Death unassisted

Local hospitals opt out of End of Life Options Act

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A patient’s death can feel like a failure to doctors and nurses. As professionals trained to promote health and prolong lives, many have conflicting feelings about helping a patient die—even when that person is suffering from a progressive disease.

Now, Californians can ask for just that under a new state law. Senate Bill 128, aka the End of Life Option Act, went into effect on June 6. There are several hoops to jump through, but, basically, the law allows terminally ill patients expected to live less than six months to obtain a prescription of lethal medication from a doctor. Choosing that path is entirely up to the patient, and each individual doctor, clinic and hospital can decide whether or not to help.

Faith-based organizations like Feather River Hospital in Paradise, operated by parent company Adventist Health, have deep reservations, explained spokeswoman Maureen Wisener.

“Our mission is to share God’s love by sharing health, wholeness and hope,” she said. “So, enabling or facilitating somebody’s death before their time is counter to our belief that God gave life and it’s not up to us to take it.”

As such, Adventist Health has prohibited its medical staff from taking part in any way. “We respect people’s right to choose,” Wisener said, “but we won’t and cannot actively participate in helping people die.”

Enloe Medical Center has opted out of providing aid-in-dying evaluations or prescriptions as well, but not for religious reasons, said Dr. Marcia Nelson, the hospital’s vice president of medical affairs.

“We really think it’s best for a patient to exercise this right outside of an acute-care hospital setting,” she said. “Enloe doesn’t see a role for itself in this.”

In fact, neither Nelson nor Wisener is aware of any local health care providers, private or otherwise, who plan on helping patients end their lives.

“I can fairly confidently say that patients are not going to get a prescription from a physician in [the Ridge] community,” Wisener said. “But they might.”

It’s not just a local thing. Many hospitals throughout California have recently announced that they won’t participate in the End of Life Options Act.

Since he’s seen all of this play out before, George Eighmey expected widespread resistance early after the law’s implementation. He’s president of the board of directors for the Death with Dignity National Center, an advocacy group based in Portland, Ore. (Oregon, Washington and Vermont already have aid-in-dying laws on the books.) During a phone conversation with the CN&R, he explained that, when Oregon’s Death with Dignity Act became law in 1997, the medical community was slow to get on board.

“In the beginning, very few doctors, pharmacists and hospices participated,” he said. Only a couple dozen doctors would write the prescription at first, he added, but now there are about 1,500 statewide. “It takes everyone some time to come around.”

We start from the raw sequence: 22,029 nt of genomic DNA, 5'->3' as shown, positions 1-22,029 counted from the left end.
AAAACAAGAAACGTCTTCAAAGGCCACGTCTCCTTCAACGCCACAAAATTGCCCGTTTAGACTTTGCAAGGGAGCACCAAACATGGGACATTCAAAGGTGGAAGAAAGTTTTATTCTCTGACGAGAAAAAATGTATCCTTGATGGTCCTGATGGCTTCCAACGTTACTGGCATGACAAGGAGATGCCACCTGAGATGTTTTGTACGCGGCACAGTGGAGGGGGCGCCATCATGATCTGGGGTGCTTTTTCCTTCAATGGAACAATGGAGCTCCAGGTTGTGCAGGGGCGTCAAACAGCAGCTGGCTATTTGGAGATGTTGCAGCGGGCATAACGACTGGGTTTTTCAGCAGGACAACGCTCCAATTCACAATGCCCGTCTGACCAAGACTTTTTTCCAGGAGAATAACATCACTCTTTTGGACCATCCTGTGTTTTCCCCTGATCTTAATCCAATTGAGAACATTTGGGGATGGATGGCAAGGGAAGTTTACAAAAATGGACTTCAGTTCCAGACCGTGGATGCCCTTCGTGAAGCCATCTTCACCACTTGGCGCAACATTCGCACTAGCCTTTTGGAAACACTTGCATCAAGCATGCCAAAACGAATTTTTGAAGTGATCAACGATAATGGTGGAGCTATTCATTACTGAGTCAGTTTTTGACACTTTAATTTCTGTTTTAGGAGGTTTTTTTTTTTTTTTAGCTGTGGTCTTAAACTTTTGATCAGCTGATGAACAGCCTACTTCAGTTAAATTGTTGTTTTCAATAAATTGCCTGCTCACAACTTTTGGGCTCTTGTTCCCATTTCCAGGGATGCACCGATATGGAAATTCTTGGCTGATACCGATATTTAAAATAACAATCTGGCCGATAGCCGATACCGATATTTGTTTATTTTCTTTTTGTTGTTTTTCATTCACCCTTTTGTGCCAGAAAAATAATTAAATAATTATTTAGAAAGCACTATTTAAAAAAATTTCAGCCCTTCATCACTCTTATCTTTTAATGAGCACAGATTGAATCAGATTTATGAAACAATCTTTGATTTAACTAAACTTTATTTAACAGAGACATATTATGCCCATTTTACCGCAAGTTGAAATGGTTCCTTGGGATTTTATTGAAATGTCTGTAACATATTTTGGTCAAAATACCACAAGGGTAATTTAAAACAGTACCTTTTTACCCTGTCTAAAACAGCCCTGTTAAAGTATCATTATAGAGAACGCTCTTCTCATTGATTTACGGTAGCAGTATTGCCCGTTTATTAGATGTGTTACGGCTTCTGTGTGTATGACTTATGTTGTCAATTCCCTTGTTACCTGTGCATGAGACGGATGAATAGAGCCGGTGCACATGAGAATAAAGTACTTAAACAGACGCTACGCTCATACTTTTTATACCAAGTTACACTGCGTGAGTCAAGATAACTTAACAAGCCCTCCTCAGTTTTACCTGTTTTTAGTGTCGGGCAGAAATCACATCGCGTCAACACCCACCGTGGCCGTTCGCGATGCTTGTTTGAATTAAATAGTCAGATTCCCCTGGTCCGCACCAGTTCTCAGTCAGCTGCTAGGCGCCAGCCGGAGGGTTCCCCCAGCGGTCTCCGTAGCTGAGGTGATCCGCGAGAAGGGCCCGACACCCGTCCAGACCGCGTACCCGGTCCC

Whether hospitals prescribe end-of-life medication or allow patients to ingest it on the premises means very little, Eighmey said, because the vast majority of patients choose to die at home. In Oregon, only two people have taken the drug in a hospital.

“They want to take the medication surrounded by family at home,” he said. “They don’t like the idea of doing it in a sterile hospital.”

Death with Dignity has been tracking the numbers in Oregon since 1998. About 1,000 people have taken the lethal medication—though many more have explored the option. Nine out of 10 people who start the process don’t see it through to the end, and only about a quarter of patients who fill the prescription actually take it.

That may be because having the option, should worse come to worst, is a comfort in itself, Nelson said. “It provides an element of control. When we’re faced with the end of our lives, it feels very out of control.”

And it’s not like just anyone can walk into a doctor’s office and walk out with a prescription for lethal drugs. California’s law, especially, has loads of patient safeguards built in, Eighmey said.

First off, a patient must be an adult, deemed mentally competent and have a terminal diagnosis confirmed by two physicians. Then he or she must have a private, one-on-one consultation with a physician to make sure there are no undue influences by, say, greedy relatives waiting for inheritance checks. The patient must make two oral requests for the medication and submit one written request. Then there’s a 15-day waiting period before the prescription can be filled. Finally, the patient must give a 48-hour notice to his or her physician before taking the drug.

“It’s not something you can do very quickly or easily,” Eighmey said. “And it’s not a decision people make lightly.”

For its part, Feather River Hospital encourages patients to consider hospice and palliative-care options rather than the aid-in-dying route, Wisener said.

“Certainly, our hospice program is one of the best options people can consider,” she said. “It allows us to provide so much in the way of comfort, support and care during their last days. But in our community, we’ve seen that people don’t take advantage of hospice until extremely late—almost too late.

“Many patients are in hospice for a week or 10 days, and then they’re gone.”

But even for people who’ve been diagnosed with a terminal illness, the outlook can improve and hope can return. And making people better is always a medical provider’s primary goal, Wisener said.

“Clinical professionals are trained to heal and save lives,” she said. “You don’t go to medical school or nursing school to learn how to help somebody die. You learn how to help somebody live.”

While that’s an admirable attitude, Eighmey said, it’s not always the best approach.

“Physicians believe they can cure it,” he said, “but a terminal diagnosis is, by definition, incurable.”